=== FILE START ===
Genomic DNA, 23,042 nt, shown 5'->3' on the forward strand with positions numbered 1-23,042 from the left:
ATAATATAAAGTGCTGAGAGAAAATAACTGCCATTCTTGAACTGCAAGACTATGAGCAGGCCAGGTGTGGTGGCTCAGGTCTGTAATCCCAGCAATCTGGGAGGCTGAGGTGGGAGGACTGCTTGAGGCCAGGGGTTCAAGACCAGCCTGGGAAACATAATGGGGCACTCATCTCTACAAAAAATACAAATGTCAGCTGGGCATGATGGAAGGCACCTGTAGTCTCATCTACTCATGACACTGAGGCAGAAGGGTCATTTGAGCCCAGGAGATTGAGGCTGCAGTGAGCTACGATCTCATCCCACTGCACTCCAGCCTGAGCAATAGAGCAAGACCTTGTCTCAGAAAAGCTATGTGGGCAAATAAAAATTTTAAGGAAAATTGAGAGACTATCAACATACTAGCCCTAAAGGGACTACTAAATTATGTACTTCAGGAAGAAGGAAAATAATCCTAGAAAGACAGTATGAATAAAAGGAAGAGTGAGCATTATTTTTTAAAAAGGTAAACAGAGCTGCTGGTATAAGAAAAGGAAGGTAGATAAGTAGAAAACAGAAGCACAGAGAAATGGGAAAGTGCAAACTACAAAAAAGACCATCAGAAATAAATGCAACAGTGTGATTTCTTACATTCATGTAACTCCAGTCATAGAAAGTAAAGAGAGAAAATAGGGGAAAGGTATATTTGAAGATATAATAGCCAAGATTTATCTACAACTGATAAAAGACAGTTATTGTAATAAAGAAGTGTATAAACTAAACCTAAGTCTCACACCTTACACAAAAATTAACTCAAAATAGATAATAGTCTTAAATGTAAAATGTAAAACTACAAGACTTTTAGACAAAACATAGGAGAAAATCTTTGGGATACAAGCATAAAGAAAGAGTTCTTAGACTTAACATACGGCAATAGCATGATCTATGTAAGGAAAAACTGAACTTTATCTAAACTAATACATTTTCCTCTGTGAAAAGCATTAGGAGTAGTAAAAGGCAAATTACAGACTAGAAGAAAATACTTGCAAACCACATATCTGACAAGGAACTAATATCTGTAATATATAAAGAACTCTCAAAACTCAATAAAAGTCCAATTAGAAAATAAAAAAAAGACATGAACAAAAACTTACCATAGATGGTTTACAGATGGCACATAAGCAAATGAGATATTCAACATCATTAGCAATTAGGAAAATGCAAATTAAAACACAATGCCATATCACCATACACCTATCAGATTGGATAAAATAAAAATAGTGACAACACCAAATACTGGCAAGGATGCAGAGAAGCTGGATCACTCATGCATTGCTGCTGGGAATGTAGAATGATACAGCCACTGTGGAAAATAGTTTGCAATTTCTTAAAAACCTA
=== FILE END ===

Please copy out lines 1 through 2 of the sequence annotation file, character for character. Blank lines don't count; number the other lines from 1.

Genomic DNA, 23,042 nt, shown 5'->3' on the forward strand with positions numbered 1-23,042 from the left:
ATAATATAAAGTGCTGAGAGAAAATAACTGCCATTCTTGAACTGCAAGACTATGAGCAGGCCAGGTGTGGTGGCTCAGGTCTGTAATCCCAGCAATCTGGGAGGCTGAGGTGGGAGGACTGCTTGAGGCCAGGGGTTCAAGACCAGCCTGGGAAACATAATGGGGCACTCATCTCTACAAAAAATACAAATGTCAGCTGGGCATGATGGAAGGCACCTGTAGTCTCATCTACTCATGACACTGAGGCAGAAGGGTCATTTGAGCCCAGGAGATTGAGGCTGCAGTGAGCTACGATCTCATCCCACTGCACTCCAGCCTGAGCAATAGAGCAAGACCTTGTCTCAGAAAAGCTATGTGGGCAAATAAAAATTTTAAGGAAAATTGAGAGACTATCAACATACTAGCCCTAAAGGGACTACTAAATTATGTACTTCAGGAAGAAGGAAAATAATCCTAGAAAGACAGTATGAATAAAAGGAAGAGTGAGCATTATTTTTTAAAAAGGTAAACAGAGCTGCTGGTATAAGAAAAGGAAGGTAGATAAGTAGAAAACAGAAGCACAGAGAAATGGGAAAGTGCAAACTACAAAAAAGACCATCAGAAATAAATGCAACAGTGTGATTTCTTACATTCATGTAACTCCAGTCATAGAAAGTAAAGAGAGAAAATAGGGGAAAGGTATATTTGAAGATATAATAGCCAAGATTTATCTACAACTGATAAAAGACAGTTATTGTAATAAAGAAGTGTATAAACTAAACCTAAGTCTCACACCTTACACAAAAATTAACTCAAAATAGATAATAGTCTTAAATGTAAAATGTAAAACTACAAGACTTTTAGACAAAACATAGGAGAAAATCTTTGGGATACAAGCATAAAGAAAGAGTTCTTAGACTTAACATACGGCAATAGCATGATCTATGTAAGGAAAAACTGAACTTTATCTAAACTAATACATTTTCCTCTGTGAAAAGCATTAGGAGTAGTAAAAGGCAAATTACAGACTAGAAGAAAATACTTGCAAACCACATATCTGACAAGGAACTAATATCTGTAATATATAAAGAACTCTCAAAACTCAATAAAAGTCCAATTAGAAAATAAAAAAAAGACATGAACAAAAACTTACCATAGATGGTTTACAGATGGCACATAAGCAAATGAGATATTCAACATCATTAGCAATTAGGAAAATGCAAATTAAAACACAATGCCATATCACCATACACCTATCAGATTGGATAAAATAAAAATAGTGACAACACCAAATACTGGCAAGGATGCAGAGAAGCTGGATCACTCATGCATTGCTGCTGGGAATGTAGAATGATACAGCCACTGTGGAAAATAGTTTGCAATTTCTTAAAAACCTA